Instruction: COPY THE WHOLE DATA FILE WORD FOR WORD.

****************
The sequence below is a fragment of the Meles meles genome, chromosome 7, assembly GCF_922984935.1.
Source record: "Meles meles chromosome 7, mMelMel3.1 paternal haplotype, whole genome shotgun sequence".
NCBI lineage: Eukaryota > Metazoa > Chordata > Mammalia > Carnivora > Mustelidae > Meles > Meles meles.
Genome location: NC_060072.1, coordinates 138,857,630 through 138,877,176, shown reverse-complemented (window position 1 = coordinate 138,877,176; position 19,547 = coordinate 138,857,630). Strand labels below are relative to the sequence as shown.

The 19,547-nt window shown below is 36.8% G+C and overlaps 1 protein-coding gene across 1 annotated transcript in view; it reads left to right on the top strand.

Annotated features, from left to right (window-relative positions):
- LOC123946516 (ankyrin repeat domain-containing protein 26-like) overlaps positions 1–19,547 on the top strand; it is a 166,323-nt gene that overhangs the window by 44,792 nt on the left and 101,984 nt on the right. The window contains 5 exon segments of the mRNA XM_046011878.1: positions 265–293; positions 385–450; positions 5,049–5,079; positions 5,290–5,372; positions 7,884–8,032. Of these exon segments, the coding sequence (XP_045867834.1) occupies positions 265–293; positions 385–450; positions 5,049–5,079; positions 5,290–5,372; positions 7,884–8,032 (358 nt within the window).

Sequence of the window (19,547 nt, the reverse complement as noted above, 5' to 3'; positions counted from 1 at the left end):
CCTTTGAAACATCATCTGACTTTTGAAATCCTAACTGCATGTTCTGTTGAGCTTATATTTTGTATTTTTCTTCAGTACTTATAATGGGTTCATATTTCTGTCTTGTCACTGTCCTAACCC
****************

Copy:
The sequence below is a fragment of the Meles meles genome, chromosome 7, assembly GCF_922984935.1.
Source record: "Meles meles chromosome 7, mMelMel3.1 paternal haplotype, whole genome shotgun sequence".
NCBI lineage: Eukaryota > Metazoa > Chordata > Mammalia > Carnivora > Mustelidae > Meles > Meles meles.
Genome location: NC_060072.1, coordinates 138,857,630 through 138,877,176, shown reverse-complemented (window position 1 = coordinate 138,877,176; position 19,547 = coordinate 138,857,630). Strand labels below are relative to the sequence as shown.

The 19,547-nt window shown below is 36.8% G+C and overlaps 1 protein-coding gene across 1 annotated transcript in view; it reads left to right on the top strand.

Annotated features, from left to right (window-relative positions):
- LOC123946516 (ankyrin repeat domain-containing protein 26-like) overlaps positions 1–19,547 on the top strand; it is a 166,323-nt gene that overhangs the window by 44,792 nt on the left and 101,984 nt on the right. The window contains 5 exon segments of the mRNA XM_046011878.1: positions 265–293; positions 385–450; positions 5,049–5,079; positions 5,290–5,372; positions 7,884–8,032. Of these exon segments, the coding sequence (XP_045867834.1) occupies positions 265–293; positions 385–450; positions 5,049–5,079; positions 5,290–5,372; positions 7,884–8,032 (358 nt within the window).

Sequence of the window (19,547 nt, the reverse complement as noted above, 5' to 3'; positions counted from 1 at the left end):
CCTTTGAAACATCATCTGACTTTTGAAATCCTAACTGCATGTTCTGTTGAGCTTATATTTTGTATTTTTCTTCAGTACTTATAATGGGTTCATATTTCTGTCTTGTCACTGTCCTAACCC